New research project at the Mainz University Medical Center aims to improve cancer therapies using type I interferons
German Cancer Aid grants EUR 180,000 in support
The immune system plays a decisive role in the fight against tumor cells. However, when tumor cells themselves prevent activation of the immune system, the immune system fails to destroy cancer cells. The cancer drug interferon-α could probably neutralize this blockade. This cytokine is being used successfully to treat various forms of cancer. However, some patients experience undesirable autoimmune reactions on administration of the drug. The German Cancer Aid (Deutsche Krebshilfe e.V.) is donating EUR 180,000 to fund a research project at the University Medical Center of Johannes Gutenberg University Mainz that is to identify mechanisms underlying the effects of the cancer drug interferon-α (IFN-α) when it comes to fighting cancer cells by means of the blockade of so-called immunological tolerance processes. In addition, the researchers want to discover novel approaches to increase the efficacy of type I interferons in the treatment of cancer.
Interferon-α can trigger autoimmune reactions in patients, i.e., pathological reactions of the immune system. Interferon-α has been seen to date as an active substance that boosts the immune system and fights tumor cells directly. It is used, for example, in the therapy of malignant melanomas, certain forms of leukemia and cutaneous T-cell lymphomas. "The immune system is usually able to effectively destroy cancer cells. At the same time, however, there are also so-called tumor-associated tolerance processes that protect the tumor cells from being destroyed by the immune system. Autoimmune reactions, which are known side effects of therapies with IFN-α, may indicate that this anti-tumor treatment blocks tolerance mechanisms and thus improves the immune system's natural ability for tumor rejection," explained Professor Dr. Kerstin Steinbrink, senior physician at the Department of Dermatology of the Mainz University Medical Center, which is supervising the research project "Analysis of the Effect of Type I Interferons on Immunological Tolerance Processes" funded by the German Cancer Aid. The purpose of this project is to analyze the effects of IFN-α and other type I interferons on various immune cells that exhibit tolerogenic potential in vitro and also in melanoma patients.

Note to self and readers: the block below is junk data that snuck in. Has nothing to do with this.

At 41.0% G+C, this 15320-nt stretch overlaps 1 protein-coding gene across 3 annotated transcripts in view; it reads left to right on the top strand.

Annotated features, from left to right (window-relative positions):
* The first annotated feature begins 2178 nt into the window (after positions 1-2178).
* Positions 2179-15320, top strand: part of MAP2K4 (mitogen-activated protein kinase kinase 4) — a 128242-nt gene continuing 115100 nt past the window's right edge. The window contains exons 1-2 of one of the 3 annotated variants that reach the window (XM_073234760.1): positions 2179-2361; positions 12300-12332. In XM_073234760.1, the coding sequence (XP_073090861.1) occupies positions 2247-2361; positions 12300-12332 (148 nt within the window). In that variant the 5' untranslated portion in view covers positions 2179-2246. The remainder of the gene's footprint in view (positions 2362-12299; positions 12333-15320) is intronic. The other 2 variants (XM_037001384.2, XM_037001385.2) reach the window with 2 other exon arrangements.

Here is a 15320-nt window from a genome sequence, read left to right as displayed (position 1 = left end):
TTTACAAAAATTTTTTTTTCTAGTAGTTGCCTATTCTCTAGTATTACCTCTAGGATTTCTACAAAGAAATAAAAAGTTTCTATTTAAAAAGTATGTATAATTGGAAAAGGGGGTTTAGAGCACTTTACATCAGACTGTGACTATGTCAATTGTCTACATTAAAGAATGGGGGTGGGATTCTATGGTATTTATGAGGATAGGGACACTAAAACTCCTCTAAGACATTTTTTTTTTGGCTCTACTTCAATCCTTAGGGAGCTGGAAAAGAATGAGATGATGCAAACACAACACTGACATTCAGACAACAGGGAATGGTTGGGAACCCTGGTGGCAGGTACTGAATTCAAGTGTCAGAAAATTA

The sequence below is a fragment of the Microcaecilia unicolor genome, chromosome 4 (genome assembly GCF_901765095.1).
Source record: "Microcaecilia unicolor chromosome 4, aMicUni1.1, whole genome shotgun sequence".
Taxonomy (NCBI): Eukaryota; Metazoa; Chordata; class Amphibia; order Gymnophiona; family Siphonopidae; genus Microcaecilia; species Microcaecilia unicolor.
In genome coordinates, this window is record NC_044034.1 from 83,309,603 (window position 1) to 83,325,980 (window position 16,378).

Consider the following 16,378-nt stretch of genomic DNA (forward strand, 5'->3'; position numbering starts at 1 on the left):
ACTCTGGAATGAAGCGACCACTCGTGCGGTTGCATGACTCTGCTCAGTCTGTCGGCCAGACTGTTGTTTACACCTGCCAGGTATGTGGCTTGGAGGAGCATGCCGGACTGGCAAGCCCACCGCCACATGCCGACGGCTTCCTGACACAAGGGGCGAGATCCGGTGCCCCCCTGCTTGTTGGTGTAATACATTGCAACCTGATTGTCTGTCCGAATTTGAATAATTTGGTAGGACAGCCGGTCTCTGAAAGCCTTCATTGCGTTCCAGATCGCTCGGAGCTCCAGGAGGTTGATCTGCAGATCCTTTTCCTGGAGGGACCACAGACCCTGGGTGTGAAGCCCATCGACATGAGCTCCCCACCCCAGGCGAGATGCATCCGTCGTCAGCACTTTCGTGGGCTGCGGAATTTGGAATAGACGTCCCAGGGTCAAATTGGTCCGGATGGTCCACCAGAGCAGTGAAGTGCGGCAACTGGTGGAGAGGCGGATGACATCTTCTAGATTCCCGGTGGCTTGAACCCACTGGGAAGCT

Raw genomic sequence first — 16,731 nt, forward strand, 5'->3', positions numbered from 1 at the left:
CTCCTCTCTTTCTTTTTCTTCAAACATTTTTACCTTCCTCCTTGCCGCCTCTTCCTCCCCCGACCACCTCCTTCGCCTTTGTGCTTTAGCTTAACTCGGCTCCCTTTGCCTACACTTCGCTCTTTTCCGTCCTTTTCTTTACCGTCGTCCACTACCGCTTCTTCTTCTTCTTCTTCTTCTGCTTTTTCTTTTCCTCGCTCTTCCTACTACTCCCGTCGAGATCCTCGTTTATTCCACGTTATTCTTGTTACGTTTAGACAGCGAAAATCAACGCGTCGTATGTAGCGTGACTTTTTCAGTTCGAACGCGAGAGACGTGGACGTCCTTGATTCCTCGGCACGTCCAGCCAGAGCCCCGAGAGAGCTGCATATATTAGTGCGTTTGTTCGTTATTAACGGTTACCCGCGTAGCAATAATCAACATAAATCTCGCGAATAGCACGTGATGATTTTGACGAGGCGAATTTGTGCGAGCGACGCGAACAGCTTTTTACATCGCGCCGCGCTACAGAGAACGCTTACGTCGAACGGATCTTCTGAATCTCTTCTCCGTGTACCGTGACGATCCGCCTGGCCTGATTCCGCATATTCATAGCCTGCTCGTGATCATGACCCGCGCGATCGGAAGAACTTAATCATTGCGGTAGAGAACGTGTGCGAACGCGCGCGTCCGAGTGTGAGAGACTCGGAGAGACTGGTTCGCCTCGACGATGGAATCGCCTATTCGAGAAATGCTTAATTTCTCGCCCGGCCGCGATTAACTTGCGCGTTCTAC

The knowledge gained through this project should contribute to the development of improved therapy strategies for overcoming tolerance mechanisms associated with tumors. An additional objective is to enhance the efficacy of therapy with type I interferons. Steinbrink's research team is looking to reduce potential side effects as much as possible.
"This research project is taking a patient-oriented approach. The research team led by Professor Dr. Kerstin Steinbrink will profit from its expertise in the area of immunological tolerance that it has gained over several years," said Professor Dr. Ulrich Förstermann, Chief Scientific Officer of the Mainz University Medical Center.